Understanding Kidney Function in Traditional Chinese Medicine

understanding kidney function in traditional Chinese medicine

Both Western and Chinese medicine philosophies acknowledge what an integral role kidney function plays in regulating bodily fluids and the excretion of wastes via the urine. In traditional Chinese medicine (TCM), the kidney organ-meridian system is widely regarded as the foundation of good health and wellbeing.

In TCM, the kidney is also traditionally known to govern other body fluids. This includes your saliva, tears, perspiration and the fluids that lubricate the joints; and is vital for the function of all the organs and tissues in the body, especially your ears and bones. Your kidneys are also closely associated with your body’s growth and development from childhood right through to old age.

The Importance of Yin and Yang

The yin-yang philosophy says that the universe is composed of competing and complementary forces of dark and light, sun and moon, male and female.

From a TCM perspective, the complementary yet opposing forces of Yin and Yang exist everywhere in nature, including in the human body, where the kidney organ-meridian works to keep you in balance. It is believed that to be healthy, one needs to balance the yin and yang forces within one's own body.

Yin and Yang are in constant flux. In terms of the human body, yin is associated with the lower parts of the body, while yang is associated with the upper body and back. In TCM terms, diseases are not seen as entities separate from the body, but instead are understood as states of yin and yang imbalance.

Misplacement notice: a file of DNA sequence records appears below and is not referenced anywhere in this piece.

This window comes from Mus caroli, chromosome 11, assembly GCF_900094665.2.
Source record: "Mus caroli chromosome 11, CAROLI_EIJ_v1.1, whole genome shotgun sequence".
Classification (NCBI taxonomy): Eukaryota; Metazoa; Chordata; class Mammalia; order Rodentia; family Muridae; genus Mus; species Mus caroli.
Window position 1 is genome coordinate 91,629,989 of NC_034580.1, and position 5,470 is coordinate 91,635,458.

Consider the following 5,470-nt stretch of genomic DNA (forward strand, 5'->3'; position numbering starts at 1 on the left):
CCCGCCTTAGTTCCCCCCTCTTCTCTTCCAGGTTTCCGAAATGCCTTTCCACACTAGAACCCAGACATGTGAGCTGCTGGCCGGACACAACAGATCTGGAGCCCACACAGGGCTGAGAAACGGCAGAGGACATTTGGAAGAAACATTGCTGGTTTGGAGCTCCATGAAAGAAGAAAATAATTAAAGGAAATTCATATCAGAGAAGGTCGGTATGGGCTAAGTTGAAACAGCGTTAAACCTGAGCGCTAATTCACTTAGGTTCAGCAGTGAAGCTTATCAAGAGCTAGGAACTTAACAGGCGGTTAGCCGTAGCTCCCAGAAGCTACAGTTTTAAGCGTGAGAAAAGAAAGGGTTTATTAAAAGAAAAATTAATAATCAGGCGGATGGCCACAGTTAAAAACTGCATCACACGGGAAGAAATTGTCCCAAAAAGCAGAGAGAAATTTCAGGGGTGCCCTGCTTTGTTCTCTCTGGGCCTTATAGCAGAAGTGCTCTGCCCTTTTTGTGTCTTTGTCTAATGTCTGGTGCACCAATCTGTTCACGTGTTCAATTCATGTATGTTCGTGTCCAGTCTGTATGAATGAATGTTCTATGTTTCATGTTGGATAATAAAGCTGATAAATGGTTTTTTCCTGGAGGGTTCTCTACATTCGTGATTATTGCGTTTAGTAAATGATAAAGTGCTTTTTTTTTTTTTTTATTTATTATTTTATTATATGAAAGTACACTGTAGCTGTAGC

What is Jing and Why it Relates to Your Kidneys

The Kidney organ-meridian system is also the storehouse for Jing, which is a form of life force energy that is stored in your body.

In times of need, your stored bank of Jing acts as a form of back-up energy for your primary power source, the life force energy called Qi, which is extracted from the air you breathe and the food and drink you consume. When another organ is low on energy, the kidney pumps extra Qi to give it a boost.

Your Kidneys are Related to Your Ears

The ears are the sensory organs related to the kidney. Any problems with your ears such as deafness, tinnitus, or ear infections are signs from your body that the kidney’s energy needs extra support.

And Your Bone Tissue

Bone tissue is associated with the kidney. If the kidney’s energy is low you could have bone-related problems such as osteoporosis, dental issues or bone development issues.

Kidney Health Tips using Traditional Chinese Medicine

Your kidneys and bladder are often sensitive to cold, so during cold weather take care to make sure your lower back is warm enough. A hot water bottle or heat pack is ideal for warming yourself up on chilly nights.

Keep yourself hydrated by drinking lots of water and keeping coffee, soft drink and alcohol intake to a minimum.

Your kidneys love salt! If you’re craving something salty it’s probably your kidneys telling you to top up! Don’t go overboard with your salt intake though.

In TCM, kidney-friendly foods are often associated with being blue or black in colour. Make sure you include foods such as eggplant, black sesame seeds, black beans, wood ear mushrooms, plums and seaweed in your diet

Other foods that are traditionally known to nourish the kidneys include figs, brown rice and other whole grains, walnuts, raisins and hearty broths and soups.

For healthy functioning kidneys try taking TCM supplements. ThisHerb has developed 100% natural formulas using that help your kidney to make your body function well. So treat your kidneys at Melbourne’s best TCM store, ThisHerb. Our Waverley and online store is stocked with a range of herbal supplements to benefit your overall wellbeing.